In a radio interview announcing the coalition, the ACDP put forward Germany and Britain as examples of coalition governments lead by christian partiers. Using these as examples of coalition governments we should aspire for in the country. As factually truthful as these examples may be, these examples are historically and socially inadequate a justification. Not only are these examples drawn from far more mature democracies, but importantly are examples from societies far more socially, culturally and economically homogeneous than ours. As noble as the ideal of uniting behind “constitutional values” may be, however the idea will from all indications prove itself to be ahead of its time.
Over the course of the last 19 years, there have been numerous attempts to establish electoral coalitions, established as a crude counter hegemonic alliance against the ANC and a platform for mass mobilisation. Notable examples of these coalitions include short lived marriages between the IFP, DP (later DA), NP, ID, MF. These coalitions have culminated in the erosion of support from the established base of one of the parties to the coalition, or worse the co-option of the smaller into the ranks of the larger partner.
What these small opposition parties fail to appreciate is the concept marketers call "the long tail". Owing to the diverse nature of the country’s people as a result of the class, cultural and religious plurality, small opposition parties play a significant role in mobilising the sections of society whose political aspirations cannot be expressed in the main stream mass based political parties.
As a result, their traditional supporters continue to vote for them, irrespective of whether they stand a chance of winning the of majority seats in the legislature. A person who votes for the VF or ACDP does not do so under the illusion of that Rev Moshoe or Dr Mulder might miraculously emerge as the president. They vote simply to ensure that their own sectorial interests are represented in the law making processes of the country, without being watered down by the trappings one might find in larger parties like the ANC and DA.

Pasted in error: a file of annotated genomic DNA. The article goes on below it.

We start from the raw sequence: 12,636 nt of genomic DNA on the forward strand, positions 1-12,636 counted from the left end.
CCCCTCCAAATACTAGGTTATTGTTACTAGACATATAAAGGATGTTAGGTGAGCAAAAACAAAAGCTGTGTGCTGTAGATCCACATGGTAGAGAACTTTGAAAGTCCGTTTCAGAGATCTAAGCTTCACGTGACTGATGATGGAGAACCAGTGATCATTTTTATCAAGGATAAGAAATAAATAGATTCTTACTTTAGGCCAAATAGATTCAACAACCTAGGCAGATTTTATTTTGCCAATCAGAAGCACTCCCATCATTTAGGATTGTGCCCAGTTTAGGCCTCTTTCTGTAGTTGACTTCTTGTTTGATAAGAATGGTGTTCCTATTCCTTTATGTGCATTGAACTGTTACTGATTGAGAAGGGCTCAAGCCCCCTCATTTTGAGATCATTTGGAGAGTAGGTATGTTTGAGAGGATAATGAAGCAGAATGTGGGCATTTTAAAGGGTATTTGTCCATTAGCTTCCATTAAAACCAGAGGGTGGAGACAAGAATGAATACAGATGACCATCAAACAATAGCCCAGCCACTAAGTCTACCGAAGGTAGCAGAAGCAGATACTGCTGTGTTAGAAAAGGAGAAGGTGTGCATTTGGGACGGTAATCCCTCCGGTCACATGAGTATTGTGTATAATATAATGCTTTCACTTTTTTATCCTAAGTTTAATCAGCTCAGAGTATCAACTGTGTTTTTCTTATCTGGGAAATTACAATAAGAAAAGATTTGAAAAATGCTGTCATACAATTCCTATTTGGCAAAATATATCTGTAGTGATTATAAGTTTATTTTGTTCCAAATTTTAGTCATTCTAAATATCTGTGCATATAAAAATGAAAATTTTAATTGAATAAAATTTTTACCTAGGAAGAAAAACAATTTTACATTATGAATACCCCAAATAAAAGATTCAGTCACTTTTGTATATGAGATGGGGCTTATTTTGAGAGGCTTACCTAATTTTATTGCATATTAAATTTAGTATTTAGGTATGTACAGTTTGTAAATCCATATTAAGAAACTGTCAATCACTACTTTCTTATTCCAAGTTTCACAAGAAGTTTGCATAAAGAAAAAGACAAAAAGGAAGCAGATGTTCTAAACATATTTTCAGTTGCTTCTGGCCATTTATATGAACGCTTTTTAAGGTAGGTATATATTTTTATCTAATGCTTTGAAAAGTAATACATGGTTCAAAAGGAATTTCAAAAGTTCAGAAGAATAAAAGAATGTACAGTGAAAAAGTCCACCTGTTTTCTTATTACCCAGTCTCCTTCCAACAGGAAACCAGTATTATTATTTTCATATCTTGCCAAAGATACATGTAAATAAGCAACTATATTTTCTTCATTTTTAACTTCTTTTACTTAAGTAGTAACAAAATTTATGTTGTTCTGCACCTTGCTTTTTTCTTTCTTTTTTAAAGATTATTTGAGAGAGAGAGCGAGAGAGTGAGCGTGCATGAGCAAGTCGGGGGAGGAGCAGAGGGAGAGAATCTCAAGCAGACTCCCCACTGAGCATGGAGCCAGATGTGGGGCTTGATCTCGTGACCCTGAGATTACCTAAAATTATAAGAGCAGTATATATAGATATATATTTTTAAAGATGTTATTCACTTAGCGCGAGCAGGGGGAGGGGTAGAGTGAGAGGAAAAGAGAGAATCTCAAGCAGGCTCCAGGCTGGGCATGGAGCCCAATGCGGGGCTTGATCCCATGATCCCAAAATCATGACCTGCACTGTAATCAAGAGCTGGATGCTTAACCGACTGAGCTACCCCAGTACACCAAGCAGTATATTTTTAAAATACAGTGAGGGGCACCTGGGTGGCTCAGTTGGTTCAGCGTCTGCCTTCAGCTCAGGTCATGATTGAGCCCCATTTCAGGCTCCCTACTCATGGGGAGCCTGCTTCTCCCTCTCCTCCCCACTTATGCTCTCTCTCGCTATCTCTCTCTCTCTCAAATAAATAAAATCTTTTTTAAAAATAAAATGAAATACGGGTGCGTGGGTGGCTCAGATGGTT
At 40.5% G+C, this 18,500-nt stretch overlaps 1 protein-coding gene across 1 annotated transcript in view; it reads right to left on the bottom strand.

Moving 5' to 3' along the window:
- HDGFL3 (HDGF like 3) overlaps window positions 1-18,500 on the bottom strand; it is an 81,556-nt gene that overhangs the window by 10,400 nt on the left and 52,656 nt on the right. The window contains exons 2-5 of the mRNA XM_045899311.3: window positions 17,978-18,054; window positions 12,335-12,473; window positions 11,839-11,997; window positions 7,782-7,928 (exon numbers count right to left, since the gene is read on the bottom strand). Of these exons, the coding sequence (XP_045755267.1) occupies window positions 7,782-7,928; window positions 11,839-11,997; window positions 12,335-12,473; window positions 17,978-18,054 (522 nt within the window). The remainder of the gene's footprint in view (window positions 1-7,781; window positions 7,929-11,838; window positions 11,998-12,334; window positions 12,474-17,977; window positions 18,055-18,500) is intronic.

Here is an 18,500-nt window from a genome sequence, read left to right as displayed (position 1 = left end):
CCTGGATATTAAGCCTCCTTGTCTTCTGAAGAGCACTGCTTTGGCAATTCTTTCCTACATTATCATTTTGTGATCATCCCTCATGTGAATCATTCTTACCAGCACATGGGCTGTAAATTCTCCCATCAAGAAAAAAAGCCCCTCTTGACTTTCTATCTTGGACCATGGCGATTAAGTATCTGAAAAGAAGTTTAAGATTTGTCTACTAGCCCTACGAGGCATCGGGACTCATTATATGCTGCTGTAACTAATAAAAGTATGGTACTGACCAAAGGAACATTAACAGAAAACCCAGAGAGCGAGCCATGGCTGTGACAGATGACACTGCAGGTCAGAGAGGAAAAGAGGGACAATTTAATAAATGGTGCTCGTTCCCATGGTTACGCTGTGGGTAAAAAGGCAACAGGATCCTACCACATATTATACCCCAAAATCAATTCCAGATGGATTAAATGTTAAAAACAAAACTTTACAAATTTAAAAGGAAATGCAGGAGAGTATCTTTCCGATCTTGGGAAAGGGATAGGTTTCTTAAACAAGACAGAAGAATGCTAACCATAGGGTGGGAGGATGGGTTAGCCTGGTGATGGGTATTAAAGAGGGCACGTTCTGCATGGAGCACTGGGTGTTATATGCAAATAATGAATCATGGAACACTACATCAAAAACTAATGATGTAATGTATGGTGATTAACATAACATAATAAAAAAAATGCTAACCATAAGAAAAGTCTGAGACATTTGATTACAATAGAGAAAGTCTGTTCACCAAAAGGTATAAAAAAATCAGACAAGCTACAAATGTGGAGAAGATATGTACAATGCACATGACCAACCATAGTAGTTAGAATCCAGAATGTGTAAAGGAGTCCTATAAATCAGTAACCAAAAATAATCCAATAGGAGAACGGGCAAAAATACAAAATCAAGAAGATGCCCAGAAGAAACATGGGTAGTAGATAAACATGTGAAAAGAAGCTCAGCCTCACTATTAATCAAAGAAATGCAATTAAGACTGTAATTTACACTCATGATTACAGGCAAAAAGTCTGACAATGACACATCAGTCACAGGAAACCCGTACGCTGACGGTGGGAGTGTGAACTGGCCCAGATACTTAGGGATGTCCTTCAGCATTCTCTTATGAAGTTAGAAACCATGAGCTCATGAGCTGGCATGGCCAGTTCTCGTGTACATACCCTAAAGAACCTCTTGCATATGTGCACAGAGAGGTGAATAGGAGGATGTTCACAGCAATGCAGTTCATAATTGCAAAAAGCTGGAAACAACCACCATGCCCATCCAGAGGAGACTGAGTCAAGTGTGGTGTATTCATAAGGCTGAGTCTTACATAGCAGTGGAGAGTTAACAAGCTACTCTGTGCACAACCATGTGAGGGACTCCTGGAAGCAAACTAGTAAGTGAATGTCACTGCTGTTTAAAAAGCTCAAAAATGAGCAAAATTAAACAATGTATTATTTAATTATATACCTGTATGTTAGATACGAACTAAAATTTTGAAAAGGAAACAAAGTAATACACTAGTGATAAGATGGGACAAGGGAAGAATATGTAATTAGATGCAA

Smaller parties have a responsibility and the potential to continue to enjoy the support of fringe groups in society who’s religious and cultural interests cannot be expressed in the main stream. The project to homogenise the electorate which is being attempted will in the final analysis work against these smaller organisations and further entrench the perception amongst the electorate that "they are no political parties that speak to my issues.”
This political secularisation of the electorate, often based on vulgar constitutionalism, as attempted by this unholy coalition will lead to the demobilisation of some sections of society and ultimately dull down the vibrancy of our democracy as is the case in the USA.
There is nothing a tragic as seeing an idea born ahead of its time; for it is destined to die a premature death.
Disclaimer: All articles and letters published on MyNews24 have been independently written by members of News24's community. The views of users published on News24 are therefore their own and do not necessarily represent the views of News24. News24 editors also reserve the right to edit or delete any and all comments received.